Five adaptable recipes, all from your pantry – The Denver Post

By Melissa Clark, The New York Times

I’ve cooked my way through some pretty rough times. I baked countless batches of brownies for my local firefighters after 9/11, and waited out Hurricane Sandy next to a simmering pot of pork ragù. When my father died a couple of years ago, there were some days I could barely get dressed. But the ritual of making breakfast for my daughter and husband — buttered toast and jammy eggs, extra-crisp bacon and bowls of creamy, steel-cut oats — lured me into the kitchen and soothed me when I got there.

Cooking something good to eat is a comfort that I always feel grateful for, but especially now. And I can see, from social media and the emails I’m getting, that I’m not alone.

Whether seasoned chefs or complete novices, many people are cooking breakfast, lunch and dinner, day after day, perhaps for the first time in their lives. We’ve all stocked our pantries as best we could, and are now trying to figure out what to do with all those beans and cans of tuna.

This month, as the coronavirus expanded its reach, I began contributing pantry-focused recipes to The Times’ live blog. Each dish — some of which are riffs on old favorites — is highly adaptable, and all keep perishables in mind. Yes, some may mention optional fresh ingredients for color and verve, but use them only if you have them on hand. The idea isn’t to send you to the store for a bunch of cilantro, but to empower you to substitute those celery leaves you already have, or to skip the greenery entirely.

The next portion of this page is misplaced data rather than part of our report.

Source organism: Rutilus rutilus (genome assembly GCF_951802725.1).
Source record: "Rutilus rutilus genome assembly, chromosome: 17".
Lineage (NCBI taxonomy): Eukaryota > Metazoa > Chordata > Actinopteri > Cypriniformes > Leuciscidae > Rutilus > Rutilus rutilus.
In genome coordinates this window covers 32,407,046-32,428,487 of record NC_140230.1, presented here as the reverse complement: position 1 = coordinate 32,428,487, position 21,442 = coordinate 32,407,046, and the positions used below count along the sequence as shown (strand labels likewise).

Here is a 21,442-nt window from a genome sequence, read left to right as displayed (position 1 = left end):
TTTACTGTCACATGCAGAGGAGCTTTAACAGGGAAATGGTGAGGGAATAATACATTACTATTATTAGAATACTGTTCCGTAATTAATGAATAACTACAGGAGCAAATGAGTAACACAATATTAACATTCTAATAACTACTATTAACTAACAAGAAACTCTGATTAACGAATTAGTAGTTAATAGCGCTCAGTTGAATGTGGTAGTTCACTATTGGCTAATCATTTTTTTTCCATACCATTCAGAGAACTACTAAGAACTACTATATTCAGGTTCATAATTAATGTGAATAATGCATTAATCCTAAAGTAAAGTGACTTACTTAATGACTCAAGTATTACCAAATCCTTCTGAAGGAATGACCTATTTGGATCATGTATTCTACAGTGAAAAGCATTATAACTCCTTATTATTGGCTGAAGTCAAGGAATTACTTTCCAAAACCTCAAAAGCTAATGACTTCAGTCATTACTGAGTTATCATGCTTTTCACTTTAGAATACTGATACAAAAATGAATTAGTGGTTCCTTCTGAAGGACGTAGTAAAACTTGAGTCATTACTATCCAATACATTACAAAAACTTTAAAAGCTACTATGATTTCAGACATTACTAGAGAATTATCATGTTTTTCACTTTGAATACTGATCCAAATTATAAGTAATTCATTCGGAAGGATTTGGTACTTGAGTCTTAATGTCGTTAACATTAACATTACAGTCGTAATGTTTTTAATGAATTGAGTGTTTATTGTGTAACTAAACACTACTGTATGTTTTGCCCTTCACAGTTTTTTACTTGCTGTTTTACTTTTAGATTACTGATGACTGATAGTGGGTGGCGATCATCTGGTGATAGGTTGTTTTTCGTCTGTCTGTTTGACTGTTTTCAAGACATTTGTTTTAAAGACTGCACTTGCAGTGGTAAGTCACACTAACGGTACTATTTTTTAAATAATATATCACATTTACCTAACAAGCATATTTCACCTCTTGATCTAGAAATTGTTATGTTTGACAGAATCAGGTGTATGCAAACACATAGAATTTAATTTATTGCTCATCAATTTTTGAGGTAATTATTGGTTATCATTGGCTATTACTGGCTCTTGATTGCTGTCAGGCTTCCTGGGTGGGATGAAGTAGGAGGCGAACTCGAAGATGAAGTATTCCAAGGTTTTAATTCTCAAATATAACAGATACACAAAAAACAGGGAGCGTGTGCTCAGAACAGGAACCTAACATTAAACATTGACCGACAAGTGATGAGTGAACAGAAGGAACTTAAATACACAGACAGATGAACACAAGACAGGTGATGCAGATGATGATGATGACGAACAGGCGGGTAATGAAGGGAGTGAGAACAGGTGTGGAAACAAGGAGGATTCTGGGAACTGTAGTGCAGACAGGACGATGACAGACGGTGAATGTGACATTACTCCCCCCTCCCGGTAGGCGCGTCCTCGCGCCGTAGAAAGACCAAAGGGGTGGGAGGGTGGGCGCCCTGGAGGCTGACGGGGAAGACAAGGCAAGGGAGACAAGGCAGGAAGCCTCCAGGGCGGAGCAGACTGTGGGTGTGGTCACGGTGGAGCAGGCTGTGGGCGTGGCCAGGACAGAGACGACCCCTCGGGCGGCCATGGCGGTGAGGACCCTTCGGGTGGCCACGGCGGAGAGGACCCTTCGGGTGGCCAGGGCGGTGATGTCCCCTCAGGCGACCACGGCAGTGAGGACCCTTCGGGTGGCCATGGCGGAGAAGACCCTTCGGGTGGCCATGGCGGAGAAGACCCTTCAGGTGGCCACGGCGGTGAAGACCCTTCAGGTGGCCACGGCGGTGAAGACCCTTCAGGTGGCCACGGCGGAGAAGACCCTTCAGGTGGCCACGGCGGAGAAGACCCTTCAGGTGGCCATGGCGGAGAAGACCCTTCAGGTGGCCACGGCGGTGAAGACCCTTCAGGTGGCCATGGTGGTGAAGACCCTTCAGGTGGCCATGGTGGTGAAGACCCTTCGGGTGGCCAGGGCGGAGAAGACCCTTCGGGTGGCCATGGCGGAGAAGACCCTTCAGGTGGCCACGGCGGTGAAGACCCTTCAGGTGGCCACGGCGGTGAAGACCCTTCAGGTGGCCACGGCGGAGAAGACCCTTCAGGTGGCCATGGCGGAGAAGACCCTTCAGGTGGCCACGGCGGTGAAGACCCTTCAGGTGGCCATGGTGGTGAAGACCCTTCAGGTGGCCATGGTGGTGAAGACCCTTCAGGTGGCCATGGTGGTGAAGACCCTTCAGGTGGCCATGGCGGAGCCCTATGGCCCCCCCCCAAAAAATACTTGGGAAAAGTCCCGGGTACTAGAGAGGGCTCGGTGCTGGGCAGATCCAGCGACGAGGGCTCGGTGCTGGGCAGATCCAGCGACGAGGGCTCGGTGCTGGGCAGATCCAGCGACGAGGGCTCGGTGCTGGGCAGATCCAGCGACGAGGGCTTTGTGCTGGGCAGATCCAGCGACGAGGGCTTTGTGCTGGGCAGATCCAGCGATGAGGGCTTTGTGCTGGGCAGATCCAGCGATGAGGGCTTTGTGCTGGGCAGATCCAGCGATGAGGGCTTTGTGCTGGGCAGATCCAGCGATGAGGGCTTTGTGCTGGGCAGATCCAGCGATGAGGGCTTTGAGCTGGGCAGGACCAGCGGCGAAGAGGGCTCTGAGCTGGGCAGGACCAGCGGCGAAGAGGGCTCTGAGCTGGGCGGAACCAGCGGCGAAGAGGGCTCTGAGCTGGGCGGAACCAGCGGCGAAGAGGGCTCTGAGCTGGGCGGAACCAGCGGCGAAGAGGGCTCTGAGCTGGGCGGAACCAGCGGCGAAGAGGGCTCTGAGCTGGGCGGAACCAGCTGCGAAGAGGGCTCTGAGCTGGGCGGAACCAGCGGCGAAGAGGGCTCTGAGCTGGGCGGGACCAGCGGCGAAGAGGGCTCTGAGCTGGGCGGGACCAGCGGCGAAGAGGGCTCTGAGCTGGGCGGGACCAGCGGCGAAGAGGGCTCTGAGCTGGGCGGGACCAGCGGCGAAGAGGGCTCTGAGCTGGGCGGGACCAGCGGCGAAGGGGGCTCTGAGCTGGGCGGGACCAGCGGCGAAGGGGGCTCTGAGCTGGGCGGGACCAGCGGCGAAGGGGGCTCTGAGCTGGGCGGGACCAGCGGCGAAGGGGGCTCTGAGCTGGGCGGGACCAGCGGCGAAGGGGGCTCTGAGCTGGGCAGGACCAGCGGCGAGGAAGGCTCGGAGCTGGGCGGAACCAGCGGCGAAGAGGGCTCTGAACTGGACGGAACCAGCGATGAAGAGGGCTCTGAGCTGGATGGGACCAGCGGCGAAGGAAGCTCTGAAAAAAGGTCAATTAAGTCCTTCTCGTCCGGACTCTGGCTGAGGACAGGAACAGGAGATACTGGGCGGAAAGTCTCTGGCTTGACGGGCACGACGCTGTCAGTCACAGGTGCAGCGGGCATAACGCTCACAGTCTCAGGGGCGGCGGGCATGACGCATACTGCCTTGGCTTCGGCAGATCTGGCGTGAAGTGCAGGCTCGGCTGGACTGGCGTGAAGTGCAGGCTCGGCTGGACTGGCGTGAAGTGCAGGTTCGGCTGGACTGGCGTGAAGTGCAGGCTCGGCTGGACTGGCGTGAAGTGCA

The five here are recipes you can build on, taking them apart and putting them back together again to use available ingredients, and to suit yourself and whomever else you might be sheltering with.

The first solves the “what to do with all those beans” conundrum. A big vat can be a hearty meal unto itself, the starting point of so many others, or both. Eat some right after cooking drizzled with good olive oil and sprinkled with flaky sea salt, and save the rest — yes, they freeze well — for turning into chili or soup.

There’s breakfast, too: baked steel-cut oats made creamy and rich with almond butter. Baked oats aren’t faster than the simmered kind. But they are more convenient, since you don’t have to worry about stirring them. And the pot won’t boil over if you get distracted.